although it can be a pain in the rear, and digging through documents like this might be confusing at first, you can often find the answers to nearly any question about sound isolation (or at least many questions) at www.nrc.ca
. that's the site of the National Research Council of Canada, and they have probably the largest collection of publicly available data on earth, and almost certainly the largest collection of data including low frequency information (lower than the STC range).
for 2.5" steel studs, using
-boring old fiberglass (0.7 pounds/cubic foot), STC=39, OITC=25, M&T=26.4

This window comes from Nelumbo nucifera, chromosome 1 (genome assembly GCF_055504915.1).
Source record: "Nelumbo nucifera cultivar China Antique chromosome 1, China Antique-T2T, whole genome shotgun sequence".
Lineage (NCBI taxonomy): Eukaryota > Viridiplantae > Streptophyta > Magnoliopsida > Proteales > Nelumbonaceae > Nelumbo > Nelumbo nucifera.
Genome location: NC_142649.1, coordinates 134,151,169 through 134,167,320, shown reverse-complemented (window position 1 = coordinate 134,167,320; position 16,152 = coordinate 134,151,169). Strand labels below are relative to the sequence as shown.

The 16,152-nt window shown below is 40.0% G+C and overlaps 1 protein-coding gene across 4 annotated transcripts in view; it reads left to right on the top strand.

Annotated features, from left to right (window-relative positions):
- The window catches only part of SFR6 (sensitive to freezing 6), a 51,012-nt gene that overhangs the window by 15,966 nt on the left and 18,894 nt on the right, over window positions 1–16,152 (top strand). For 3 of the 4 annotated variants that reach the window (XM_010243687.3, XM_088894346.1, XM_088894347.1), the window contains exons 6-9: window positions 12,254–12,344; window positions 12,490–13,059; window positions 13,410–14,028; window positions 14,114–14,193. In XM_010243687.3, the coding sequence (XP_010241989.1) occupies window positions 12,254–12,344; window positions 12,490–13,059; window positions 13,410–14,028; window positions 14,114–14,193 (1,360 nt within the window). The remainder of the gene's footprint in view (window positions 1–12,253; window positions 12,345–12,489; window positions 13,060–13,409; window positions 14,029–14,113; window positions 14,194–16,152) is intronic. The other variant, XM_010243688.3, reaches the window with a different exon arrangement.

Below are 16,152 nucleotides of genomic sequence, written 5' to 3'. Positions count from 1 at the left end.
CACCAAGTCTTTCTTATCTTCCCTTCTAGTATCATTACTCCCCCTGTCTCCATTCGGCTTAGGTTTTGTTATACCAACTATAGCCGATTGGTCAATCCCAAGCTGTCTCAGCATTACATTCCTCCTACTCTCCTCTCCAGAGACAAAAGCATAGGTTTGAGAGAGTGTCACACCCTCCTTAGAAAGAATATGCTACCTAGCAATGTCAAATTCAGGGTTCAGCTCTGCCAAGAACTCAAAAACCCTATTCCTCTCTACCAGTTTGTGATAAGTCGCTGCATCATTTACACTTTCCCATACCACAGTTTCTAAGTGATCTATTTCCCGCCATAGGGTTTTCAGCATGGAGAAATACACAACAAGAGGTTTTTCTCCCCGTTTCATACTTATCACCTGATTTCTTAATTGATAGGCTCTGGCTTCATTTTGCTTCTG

-normal mineral fiber (2-2.2 pcf), STC=38, OITC=25, M&T=26.2
-higher density mineral fiber (2.75-3pcf), STC=36, OITC=24, M&T=25.4
-extremely high density mineral fiber (6pcf), STC=37, OITC=25, M&T=26.3
so none outperformed plain old boring off-the-shelf fiberglass for all-around performance, although all had clearly superior mid/high absorption characteristics.
in other comparisons from the NRC's document IR-761, the same basic trend is observed: the low frequency resonance shifts up as density goes too high, and that negates whatever advantage mid/high frequency gains yield, and the glass tends to perform at least as well as anything.
hence i recommend just using fiberglass. That said, mineral fiber of normal density doesn't prove itself WORSE than fiberglass, so use that if you like, but avoid extremely high density materials like specialty fibers that are very dense... use those for room treatments!